Once more Benton agreed to work with Spinks. He spent long hours explaining the strategy he had devised for Frazier more than two years earlier.
"I tried to tell him the things I'd do as a boxer if I were fighting Ali," Benton says. "We went over the whole thing about killing Ali's jab. But I was uncomfortable around Sam. I guess he thought I was trying to steal his job. Hell with his job. I got a conscience and it's clear. I did a good job with Leon. That's what is important."
The day after the Ali fight, Benton quit the Spinks camp for the second time. "He just got in the way," Solomon says. "He did nothing, nothing. Benton wasn't there in the beginning and didn't know the strategy, so how could he help?"
Last week, as Spinks discoed and dined in such places as Des Moines, Philadelphia, New York and Jacksonville, N.C., the great promotional race was on for his first title defense. Contracts overlapped contracts, offers were exchanged, accepted and denied. Above the maelstrom soared Spinks, who told Lewis, "Just give me a name, a place and a date, and I'll be there."
If only it were that easy. Lewis and Arum spoke of millions, until they spoke to Kenny Norton—and then the figure they mentioned was $200,000. Backed by the WBC, Norton had been demanding the first shot. He said he was insulted by the money Top Rank was offering. He also said that he would take it.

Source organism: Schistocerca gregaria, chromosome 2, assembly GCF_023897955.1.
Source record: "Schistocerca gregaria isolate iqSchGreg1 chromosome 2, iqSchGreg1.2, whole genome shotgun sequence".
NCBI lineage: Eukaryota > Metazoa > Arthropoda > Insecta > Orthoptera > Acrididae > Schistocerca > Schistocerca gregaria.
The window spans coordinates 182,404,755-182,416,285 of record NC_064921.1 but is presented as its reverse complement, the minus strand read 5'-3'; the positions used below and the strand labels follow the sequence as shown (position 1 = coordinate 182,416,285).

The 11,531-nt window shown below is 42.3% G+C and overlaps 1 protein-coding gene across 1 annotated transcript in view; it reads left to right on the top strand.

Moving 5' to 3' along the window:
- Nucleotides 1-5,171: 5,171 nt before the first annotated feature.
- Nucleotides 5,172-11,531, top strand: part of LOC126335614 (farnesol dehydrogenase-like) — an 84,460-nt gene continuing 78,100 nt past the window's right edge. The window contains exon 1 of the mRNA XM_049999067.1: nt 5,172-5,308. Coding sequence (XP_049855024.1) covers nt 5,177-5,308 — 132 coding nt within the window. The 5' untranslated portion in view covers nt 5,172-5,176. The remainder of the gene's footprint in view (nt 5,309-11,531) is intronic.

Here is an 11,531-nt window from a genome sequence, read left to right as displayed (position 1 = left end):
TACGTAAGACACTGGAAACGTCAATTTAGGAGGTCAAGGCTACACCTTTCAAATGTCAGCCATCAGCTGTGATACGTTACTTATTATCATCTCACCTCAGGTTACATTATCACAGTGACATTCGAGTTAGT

Then there is Ali, the man Spinks and his people would much rather face first—with good reason. A rematch could bring each fighter $5 million. If he meets Norton first, Spinks will take home "only" $1.5 million.
Last Saturday Ali put in his $5 million worth. He staged a televised press conference on CBS, during which he insisted he should be first in line to fight Spinks. "I am truly the No. 1 challenger," Ali proclaimed.
Earlier in the week Lewis and Arum flew to California seeking to convince Norton that he should fight Spinks at a later date, say, September or October. If Norton agrees, they say they will guarantee him $1 million against 20% of everything.
"I don't know why they want to talk to me," Norton says. "I want the title fight now. Even for that lousy $200,000."
Naturally, all of this was subject to change, and most likely will change. Spinks is aware of that—but aloof from it. "Let me know when you get it all sorted out," he says.